Friday, January 30, 2009


It's 3:00 in the morning and I cannot sleep.

This is the final stage in my familiar progression of head cold. Two days of head-splitting sinus headaches and swollen, teary eyes during which, if I'm smart, I don't leave the couch. However, by the end of the second day, I've slept so much that I can't sleep that night.

So, here I am.

I have no idea what to write about.

For days, I have been singing a refrain from a song in my head "We need reminding always that we belong to a loving God who won't leave us alone."

It's from an album called Hope For a Tree Cut Down and it's available free to download. A church that's a little like mine created the music for their worship and ultimately recorded it. It's haunting and honest and says a lot of the things my heart says. "We need each other more than we need to agree." It has occasional moments that sound slightly pretentious. What does it really mean to be "intimately broken"? But there is room for poets in this Church, too. :-) Actually, those words are wrapped in such straightforward truth that so many churches do not admit. And it is truth that sets us free. "I am broken. You are broken. Everyone is broken. I am broken. You are broken. Intimately broken."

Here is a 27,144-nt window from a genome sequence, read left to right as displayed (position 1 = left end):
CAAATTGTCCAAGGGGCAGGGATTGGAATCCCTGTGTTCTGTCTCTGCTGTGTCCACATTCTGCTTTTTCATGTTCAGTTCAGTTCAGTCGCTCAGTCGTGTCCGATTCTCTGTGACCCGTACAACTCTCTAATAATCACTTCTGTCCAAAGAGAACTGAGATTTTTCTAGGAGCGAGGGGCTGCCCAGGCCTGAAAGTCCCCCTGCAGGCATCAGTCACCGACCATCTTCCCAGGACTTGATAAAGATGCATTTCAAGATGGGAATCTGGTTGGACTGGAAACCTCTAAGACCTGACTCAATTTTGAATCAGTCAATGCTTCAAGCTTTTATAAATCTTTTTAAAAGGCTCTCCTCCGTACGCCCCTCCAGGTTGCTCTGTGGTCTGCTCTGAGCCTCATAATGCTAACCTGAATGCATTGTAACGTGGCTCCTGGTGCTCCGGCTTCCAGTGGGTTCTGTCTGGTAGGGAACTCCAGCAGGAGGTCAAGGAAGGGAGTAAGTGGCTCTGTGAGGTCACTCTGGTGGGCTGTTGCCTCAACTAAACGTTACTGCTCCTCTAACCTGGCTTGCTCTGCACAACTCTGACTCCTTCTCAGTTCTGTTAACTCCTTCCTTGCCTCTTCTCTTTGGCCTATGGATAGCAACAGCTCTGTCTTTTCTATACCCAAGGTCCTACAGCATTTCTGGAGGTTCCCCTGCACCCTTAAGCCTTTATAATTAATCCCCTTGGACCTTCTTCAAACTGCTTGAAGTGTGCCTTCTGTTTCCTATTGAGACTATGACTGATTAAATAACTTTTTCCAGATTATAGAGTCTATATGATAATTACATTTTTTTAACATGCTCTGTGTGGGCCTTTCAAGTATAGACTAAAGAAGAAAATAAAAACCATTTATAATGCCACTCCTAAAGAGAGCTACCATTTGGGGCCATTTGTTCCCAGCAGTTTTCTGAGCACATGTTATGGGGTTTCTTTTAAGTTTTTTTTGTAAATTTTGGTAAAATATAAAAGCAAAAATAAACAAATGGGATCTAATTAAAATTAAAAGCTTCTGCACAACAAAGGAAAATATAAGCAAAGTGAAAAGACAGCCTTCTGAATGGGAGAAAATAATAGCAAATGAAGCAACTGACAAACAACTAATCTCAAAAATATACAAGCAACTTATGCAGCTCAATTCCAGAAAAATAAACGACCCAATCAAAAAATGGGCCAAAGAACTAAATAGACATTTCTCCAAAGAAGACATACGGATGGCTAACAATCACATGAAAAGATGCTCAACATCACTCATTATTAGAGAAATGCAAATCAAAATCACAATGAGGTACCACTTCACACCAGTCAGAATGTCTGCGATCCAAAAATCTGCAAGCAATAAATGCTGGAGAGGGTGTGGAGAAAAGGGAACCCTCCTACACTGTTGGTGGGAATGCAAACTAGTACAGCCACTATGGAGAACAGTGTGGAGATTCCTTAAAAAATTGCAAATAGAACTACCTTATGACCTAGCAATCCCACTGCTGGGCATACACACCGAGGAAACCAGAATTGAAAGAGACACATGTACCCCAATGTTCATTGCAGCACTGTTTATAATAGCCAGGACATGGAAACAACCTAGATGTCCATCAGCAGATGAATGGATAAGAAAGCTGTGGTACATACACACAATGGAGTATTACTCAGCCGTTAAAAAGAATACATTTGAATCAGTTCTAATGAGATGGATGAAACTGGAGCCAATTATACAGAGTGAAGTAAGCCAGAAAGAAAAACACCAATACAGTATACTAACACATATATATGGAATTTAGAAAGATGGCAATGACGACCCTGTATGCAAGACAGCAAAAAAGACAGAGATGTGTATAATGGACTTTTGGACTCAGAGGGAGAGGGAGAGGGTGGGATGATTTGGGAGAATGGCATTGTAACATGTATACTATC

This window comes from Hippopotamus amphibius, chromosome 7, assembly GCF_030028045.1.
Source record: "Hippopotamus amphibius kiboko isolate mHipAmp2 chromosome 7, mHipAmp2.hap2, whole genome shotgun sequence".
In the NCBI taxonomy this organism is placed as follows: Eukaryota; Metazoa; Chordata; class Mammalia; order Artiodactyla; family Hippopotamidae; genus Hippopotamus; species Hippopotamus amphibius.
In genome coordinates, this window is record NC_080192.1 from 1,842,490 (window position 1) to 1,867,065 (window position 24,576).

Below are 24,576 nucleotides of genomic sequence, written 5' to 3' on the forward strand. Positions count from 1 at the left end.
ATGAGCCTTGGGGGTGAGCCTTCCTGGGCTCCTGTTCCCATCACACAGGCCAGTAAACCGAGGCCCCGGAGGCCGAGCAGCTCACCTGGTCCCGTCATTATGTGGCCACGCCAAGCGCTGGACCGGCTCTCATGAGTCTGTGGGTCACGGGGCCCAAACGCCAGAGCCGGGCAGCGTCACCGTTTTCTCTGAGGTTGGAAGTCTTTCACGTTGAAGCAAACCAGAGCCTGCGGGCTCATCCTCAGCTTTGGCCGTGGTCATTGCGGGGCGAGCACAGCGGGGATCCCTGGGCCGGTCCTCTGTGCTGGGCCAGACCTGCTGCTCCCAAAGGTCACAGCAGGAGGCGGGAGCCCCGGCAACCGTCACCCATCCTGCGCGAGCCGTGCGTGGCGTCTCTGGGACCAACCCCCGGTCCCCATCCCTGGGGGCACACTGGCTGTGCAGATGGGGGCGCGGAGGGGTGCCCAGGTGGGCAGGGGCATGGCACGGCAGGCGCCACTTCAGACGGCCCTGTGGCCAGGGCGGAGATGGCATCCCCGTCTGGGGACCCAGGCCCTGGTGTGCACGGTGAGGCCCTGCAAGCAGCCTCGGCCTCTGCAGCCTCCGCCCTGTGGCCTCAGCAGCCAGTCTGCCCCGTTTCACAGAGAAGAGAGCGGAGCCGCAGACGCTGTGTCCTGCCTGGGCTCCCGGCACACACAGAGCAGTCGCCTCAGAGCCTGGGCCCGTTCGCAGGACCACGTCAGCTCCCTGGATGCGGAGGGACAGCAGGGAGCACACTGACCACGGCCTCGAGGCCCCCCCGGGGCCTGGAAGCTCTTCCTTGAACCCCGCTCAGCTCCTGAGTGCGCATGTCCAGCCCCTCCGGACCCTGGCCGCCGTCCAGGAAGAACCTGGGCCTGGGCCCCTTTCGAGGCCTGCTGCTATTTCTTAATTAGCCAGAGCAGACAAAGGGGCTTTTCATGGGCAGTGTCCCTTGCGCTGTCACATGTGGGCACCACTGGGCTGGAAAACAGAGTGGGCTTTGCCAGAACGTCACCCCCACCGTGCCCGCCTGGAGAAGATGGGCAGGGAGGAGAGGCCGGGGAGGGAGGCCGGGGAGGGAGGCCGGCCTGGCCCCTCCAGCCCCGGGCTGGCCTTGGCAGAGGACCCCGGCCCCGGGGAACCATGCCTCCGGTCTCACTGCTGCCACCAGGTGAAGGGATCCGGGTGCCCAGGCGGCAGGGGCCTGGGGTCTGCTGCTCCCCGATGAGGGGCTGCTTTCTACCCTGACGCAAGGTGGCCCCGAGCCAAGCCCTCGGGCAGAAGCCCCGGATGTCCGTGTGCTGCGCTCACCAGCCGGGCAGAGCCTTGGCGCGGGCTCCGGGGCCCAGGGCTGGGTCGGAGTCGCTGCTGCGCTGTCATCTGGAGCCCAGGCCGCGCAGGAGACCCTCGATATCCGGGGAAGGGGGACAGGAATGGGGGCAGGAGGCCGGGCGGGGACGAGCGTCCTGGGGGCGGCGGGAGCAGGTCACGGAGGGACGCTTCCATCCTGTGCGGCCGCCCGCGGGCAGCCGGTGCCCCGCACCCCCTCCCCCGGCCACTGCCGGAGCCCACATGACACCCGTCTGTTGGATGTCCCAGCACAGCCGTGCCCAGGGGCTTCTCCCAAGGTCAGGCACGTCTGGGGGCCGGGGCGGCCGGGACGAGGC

I think God tells us to seek out relationships so that we realize just how broken we are. There is freedom there.

I am starting to feel a little agoraphobic from all the freedom.

There are different levels of relationships and I think this blog does a pretty good job of reflecting some of the humility and insight that I've received from bouncing off of lots of people and observing how they respond to me and how I respond to them. I think they fall into three categories: acquaintances, friends and family.